The public perception of media is that it gets way too involved in publicising cases and gives its “decision” even before a matter is tried in court, but judges don’t get influenced by media, said Justice Prakash D Naik of the Bombay High Court on Saturday.
He was addressing students as part of the lecture series GRK-Judiciary Talks’ at G R Kare College of Law, Margao.
Responding to a question about his opinion on “media trial”, Justice Naik said, “It is always said that there is something called a media trial.”
The judge said, “I won’t say that judges are affected by the media (if I say that) then you would say by reading (media reports), we are giving judgments.”
It is said by the common public that media nowadays is so much involved in publicising an offence committed by a particular person or giving its decision even before that person is tried in court for it, he said.
The judge said that media cannot go to such an extent. Sometimes witnesses are interviewed before they go to court, he said.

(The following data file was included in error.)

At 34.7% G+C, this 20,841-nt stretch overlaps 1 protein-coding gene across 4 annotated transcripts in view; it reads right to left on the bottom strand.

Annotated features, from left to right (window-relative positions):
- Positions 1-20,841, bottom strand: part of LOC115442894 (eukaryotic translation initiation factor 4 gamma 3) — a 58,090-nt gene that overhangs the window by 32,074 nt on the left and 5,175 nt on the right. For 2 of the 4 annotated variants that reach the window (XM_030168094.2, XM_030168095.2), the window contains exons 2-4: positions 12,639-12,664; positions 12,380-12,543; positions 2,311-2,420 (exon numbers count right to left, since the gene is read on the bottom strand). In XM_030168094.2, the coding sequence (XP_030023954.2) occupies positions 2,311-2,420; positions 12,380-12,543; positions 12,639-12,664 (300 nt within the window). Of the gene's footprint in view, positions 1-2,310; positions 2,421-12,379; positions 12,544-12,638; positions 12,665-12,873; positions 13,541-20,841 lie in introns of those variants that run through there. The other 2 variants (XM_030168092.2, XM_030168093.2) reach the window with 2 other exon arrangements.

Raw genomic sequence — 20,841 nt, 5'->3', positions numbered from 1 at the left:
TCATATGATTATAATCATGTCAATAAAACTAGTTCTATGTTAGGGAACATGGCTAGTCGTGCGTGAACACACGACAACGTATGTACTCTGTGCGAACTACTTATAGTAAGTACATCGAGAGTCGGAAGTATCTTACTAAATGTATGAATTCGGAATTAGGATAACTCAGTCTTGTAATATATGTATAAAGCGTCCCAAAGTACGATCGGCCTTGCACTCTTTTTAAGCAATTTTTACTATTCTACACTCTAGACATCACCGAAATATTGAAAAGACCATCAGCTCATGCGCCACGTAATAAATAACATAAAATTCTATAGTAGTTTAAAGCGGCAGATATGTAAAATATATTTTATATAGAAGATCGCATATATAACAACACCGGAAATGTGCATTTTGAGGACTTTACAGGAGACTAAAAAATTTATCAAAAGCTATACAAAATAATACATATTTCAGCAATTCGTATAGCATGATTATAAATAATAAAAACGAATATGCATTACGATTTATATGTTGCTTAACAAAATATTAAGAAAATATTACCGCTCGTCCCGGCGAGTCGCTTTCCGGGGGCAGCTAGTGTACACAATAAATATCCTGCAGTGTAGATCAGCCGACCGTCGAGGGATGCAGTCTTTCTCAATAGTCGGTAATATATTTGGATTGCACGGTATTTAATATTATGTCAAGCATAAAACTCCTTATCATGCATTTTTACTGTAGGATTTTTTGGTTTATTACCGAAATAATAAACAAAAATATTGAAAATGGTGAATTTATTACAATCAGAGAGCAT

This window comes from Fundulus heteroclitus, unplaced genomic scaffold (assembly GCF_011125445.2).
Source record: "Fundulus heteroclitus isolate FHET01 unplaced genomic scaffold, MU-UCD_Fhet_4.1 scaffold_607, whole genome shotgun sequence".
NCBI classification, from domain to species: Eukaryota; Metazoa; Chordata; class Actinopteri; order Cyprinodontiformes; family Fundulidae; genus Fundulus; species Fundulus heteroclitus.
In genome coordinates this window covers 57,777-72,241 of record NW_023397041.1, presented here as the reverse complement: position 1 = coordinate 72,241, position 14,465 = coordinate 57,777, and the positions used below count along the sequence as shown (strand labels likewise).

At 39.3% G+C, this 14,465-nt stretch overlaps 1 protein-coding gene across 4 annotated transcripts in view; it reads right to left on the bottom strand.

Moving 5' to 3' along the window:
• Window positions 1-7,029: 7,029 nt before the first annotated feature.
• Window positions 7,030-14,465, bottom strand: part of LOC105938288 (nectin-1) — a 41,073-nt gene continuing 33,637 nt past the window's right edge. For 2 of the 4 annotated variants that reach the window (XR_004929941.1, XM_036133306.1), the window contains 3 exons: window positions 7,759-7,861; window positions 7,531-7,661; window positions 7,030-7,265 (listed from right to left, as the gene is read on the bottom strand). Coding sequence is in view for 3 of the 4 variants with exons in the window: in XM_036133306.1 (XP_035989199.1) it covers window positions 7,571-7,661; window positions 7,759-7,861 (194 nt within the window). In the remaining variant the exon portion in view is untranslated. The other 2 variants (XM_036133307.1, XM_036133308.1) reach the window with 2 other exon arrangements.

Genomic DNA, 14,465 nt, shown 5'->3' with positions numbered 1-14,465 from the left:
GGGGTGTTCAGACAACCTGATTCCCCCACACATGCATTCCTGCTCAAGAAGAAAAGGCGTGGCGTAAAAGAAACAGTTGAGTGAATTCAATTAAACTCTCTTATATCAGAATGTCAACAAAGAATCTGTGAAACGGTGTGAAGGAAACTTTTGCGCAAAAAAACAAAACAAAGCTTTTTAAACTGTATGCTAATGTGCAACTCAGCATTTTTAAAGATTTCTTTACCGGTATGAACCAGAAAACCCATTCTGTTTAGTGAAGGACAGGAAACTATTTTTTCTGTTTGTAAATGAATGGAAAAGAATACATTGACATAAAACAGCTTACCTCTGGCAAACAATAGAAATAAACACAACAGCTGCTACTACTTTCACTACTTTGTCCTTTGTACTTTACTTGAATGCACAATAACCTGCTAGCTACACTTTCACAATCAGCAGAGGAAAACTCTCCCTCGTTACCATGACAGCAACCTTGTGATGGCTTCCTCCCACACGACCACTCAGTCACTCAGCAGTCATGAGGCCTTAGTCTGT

It is said that such a “media trial” is having an effect on the prosecution, he said.
“But as far as I am concerned, I would always go by facts. Every judge should go by the fact (like) what is the evidence before the court of the law and how the prosecution has proved the case,” he said.
Justice Naik added, “Judges don’t get influenced by media.”
In his address to the students, Naik, who is originally from Goa and later went to Mumbai for work, recalled the days when he began practising.
“I recollect during my days, the legal profession was not given importance. People used to think that it was not rewarding,” he said.
Those days, Justice Naik said, he did not have a telephone at home and would go to a public booth to make calls to his clients.
“One day, an attendant of the booth asked me tumhala kahi miltay ka’ (do you get anything in this profession). This was the impression of the public (about the legal profession),” he said.
Naik said when he was studying law, most of his fellow students were employed with private firms or banks or government institutions.
“Law was considered a part-time study. After the introduction of the five-year law course, I can see students, who are serious, joining (the course) now. There are several ventures open to lawyers,” he said.